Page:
The USD is a major currency, though the pair it forms with the South Korean Won is not a major. This pair tells us how many Korean Won it takes to buy one US Dollar.
The world’s top currency in every regard, the USD is woven into the very fabric of the global economy.
Interestingly, the roots of the US dollar reach right back to the Spanish Dollar. The first dollar coins issued in around 1792, looked exactly like the Spanish Dollar coins minted in Mexico for instance. For a while, the US dollar and the Spanish Dollar were used side-by-side in the US.
Back then, the USD was obviously not the Federal Reserve-backed global powerhouse that it is today. What’s interesting about the Federal Reserve is that it is in essence a private institution, rather than a property of the state.
Since being taken off the gold standard in 1971, the US dollar has shed a lot of its value. Subject to constant inflation, $1 buys less and less as the global supply of USD overflows.
Currently, there are some $1.7 trillion in global circulation. Most of this supply is actually held outside the US.
Despite the inflation-related woes and the advent of cryptocurrencies, the USD continues to reign supreme, its value stemming from the might of the US economy.
Not only is the US economy the biggest in the world in terms of nominal GDP, it is also the beneficiary of some of the richest and most diverse natural resources on the planet.
KRW refers to the South Korean Won. This specification bears repeating, since the currency of North Korea is also called Won. The subdivision of the South Korean Won is the jeon. Currently the jeon is no longer used in the country for everyday transactions.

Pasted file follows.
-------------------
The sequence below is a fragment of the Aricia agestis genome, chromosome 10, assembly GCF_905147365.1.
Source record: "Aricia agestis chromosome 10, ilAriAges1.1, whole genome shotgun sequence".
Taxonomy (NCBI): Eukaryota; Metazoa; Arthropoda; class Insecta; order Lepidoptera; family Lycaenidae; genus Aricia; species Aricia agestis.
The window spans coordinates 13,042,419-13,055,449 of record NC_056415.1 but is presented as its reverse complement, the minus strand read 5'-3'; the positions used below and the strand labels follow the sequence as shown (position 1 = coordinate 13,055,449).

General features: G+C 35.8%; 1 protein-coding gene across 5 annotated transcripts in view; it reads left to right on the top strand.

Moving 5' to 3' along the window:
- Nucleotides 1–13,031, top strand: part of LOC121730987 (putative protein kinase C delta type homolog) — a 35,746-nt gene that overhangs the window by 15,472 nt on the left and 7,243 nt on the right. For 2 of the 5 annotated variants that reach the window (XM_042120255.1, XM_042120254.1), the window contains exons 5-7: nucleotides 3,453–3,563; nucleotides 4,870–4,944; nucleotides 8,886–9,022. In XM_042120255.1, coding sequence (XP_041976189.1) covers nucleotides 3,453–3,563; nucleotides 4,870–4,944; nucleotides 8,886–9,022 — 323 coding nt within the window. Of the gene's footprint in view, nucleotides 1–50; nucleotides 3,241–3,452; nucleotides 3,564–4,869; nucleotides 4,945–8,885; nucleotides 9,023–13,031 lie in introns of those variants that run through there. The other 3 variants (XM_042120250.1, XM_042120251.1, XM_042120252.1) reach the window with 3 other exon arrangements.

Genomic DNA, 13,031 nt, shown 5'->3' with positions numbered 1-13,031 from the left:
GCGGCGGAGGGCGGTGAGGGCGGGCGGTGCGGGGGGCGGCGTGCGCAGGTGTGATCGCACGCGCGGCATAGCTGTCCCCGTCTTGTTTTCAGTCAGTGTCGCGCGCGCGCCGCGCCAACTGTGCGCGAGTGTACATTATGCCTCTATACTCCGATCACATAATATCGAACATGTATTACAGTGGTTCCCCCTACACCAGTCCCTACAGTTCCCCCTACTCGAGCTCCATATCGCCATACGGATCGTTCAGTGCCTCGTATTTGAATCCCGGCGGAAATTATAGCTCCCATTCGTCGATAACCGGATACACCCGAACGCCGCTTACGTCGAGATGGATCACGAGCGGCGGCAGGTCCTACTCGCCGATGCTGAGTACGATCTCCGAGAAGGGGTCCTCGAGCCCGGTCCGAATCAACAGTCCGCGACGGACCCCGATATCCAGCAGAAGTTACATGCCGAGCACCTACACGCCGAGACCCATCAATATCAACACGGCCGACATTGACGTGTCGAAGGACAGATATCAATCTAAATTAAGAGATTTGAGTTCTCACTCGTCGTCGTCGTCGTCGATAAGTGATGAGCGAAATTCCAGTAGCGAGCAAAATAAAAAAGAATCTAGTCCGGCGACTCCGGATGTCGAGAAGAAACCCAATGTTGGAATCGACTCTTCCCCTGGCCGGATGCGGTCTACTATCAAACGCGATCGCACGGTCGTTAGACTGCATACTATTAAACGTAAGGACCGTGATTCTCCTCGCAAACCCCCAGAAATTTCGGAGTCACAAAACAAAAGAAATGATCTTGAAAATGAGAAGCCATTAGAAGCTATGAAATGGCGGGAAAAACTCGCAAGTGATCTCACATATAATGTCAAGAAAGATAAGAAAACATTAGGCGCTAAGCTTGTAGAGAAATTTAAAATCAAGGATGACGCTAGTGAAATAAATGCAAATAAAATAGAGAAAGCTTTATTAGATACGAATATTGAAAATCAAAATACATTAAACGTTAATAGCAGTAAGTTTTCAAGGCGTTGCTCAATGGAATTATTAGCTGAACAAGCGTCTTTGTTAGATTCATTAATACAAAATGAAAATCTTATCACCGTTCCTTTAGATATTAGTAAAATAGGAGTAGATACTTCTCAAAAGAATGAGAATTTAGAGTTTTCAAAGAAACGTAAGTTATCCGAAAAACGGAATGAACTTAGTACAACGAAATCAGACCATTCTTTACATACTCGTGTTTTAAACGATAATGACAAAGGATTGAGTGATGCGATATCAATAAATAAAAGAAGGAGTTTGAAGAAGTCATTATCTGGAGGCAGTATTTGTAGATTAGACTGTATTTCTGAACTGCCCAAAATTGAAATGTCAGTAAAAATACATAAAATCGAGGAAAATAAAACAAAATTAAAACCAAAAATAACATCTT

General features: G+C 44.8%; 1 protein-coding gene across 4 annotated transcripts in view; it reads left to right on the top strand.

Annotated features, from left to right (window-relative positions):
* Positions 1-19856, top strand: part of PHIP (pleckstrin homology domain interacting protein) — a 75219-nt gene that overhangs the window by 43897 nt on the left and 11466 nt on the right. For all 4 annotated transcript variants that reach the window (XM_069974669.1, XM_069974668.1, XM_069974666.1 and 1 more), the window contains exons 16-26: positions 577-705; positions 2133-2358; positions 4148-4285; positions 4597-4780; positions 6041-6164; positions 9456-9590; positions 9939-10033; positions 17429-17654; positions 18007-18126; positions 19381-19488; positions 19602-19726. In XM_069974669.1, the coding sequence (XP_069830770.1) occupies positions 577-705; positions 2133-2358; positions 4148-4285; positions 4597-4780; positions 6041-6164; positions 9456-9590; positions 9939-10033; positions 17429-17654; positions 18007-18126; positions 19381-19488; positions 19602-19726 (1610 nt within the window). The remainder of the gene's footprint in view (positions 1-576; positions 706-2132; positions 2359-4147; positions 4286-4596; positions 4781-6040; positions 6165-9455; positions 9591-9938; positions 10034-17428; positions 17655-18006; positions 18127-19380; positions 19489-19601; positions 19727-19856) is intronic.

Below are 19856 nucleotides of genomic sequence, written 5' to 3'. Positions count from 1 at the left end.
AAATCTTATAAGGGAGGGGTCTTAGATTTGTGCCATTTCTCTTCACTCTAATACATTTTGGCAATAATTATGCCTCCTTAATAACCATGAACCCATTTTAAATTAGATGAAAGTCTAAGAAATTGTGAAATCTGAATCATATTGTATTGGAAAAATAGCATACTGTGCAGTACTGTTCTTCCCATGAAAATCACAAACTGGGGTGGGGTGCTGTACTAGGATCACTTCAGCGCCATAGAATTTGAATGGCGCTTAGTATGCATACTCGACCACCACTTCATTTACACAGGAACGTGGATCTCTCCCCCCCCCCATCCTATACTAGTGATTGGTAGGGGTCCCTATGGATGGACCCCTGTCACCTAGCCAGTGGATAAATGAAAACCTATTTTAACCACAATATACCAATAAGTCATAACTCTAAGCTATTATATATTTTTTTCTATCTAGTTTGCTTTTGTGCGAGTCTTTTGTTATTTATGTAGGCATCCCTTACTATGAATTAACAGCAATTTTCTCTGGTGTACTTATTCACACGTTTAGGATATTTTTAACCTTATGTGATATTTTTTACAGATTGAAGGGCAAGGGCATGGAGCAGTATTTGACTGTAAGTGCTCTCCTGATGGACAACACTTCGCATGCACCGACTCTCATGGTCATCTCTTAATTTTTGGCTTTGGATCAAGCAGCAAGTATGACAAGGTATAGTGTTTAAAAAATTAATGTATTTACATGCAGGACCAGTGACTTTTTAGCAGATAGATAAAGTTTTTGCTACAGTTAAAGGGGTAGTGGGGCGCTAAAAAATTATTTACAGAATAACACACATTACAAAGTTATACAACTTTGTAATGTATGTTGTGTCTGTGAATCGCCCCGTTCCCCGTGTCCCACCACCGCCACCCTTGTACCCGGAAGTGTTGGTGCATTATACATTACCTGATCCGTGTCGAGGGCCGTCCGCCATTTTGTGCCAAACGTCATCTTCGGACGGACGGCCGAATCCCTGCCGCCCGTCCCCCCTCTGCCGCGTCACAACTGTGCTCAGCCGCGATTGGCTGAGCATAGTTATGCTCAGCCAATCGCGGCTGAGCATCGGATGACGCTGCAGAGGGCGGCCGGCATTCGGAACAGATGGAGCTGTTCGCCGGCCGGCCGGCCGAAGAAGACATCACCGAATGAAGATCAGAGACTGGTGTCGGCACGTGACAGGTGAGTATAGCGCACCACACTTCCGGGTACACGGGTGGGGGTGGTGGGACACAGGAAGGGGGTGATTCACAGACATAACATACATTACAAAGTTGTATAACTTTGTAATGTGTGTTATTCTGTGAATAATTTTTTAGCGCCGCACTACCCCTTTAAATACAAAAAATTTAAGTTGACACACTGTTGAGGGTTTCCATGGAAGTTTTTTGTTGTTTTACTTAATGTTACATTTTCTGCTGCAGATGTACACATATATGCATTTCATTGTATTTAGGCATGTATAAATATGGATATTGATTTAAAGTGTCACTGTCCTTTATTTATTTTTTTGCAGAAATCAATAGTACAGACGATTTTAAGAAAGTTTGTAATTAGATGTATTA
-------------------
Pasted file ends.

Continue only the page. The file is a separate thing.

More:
In its current form, the KRW was introduced in 1962. It became sole legal tender in the country in 1975, and it was turned into a floating currency in 1997, following an agreement with the International Monetary Fund.
Compared to countries such as the US, China and Russia, South Korea may not be big geographically. Economy-wise though, it is safe to say that it punches above its weight. The South Korean economy is the 11th largest in the world and the 4th largest in Asia.
Its performance is more impressive still in light of the fact that until not so long ago, the country used to be one of the poorest in the world.
Responsible for the radical transformation of the South Korean economy within just a couple of generations, was the industrial sector.
South Korean monetary policy has an obvious impact on the value of the KRW. The Bank of Korea, the central bank of the country, sets inflation targets over 3-year periods. Its monetary policy is a reflection of these targets.
The Korean economy is heavily reliant on export-oriented manufacturing. Companies like Samsung, Hyundai and LG re all looking abroad to cash in on their efforts.
A massive manufacturing sector is also exposed to the commodity markets.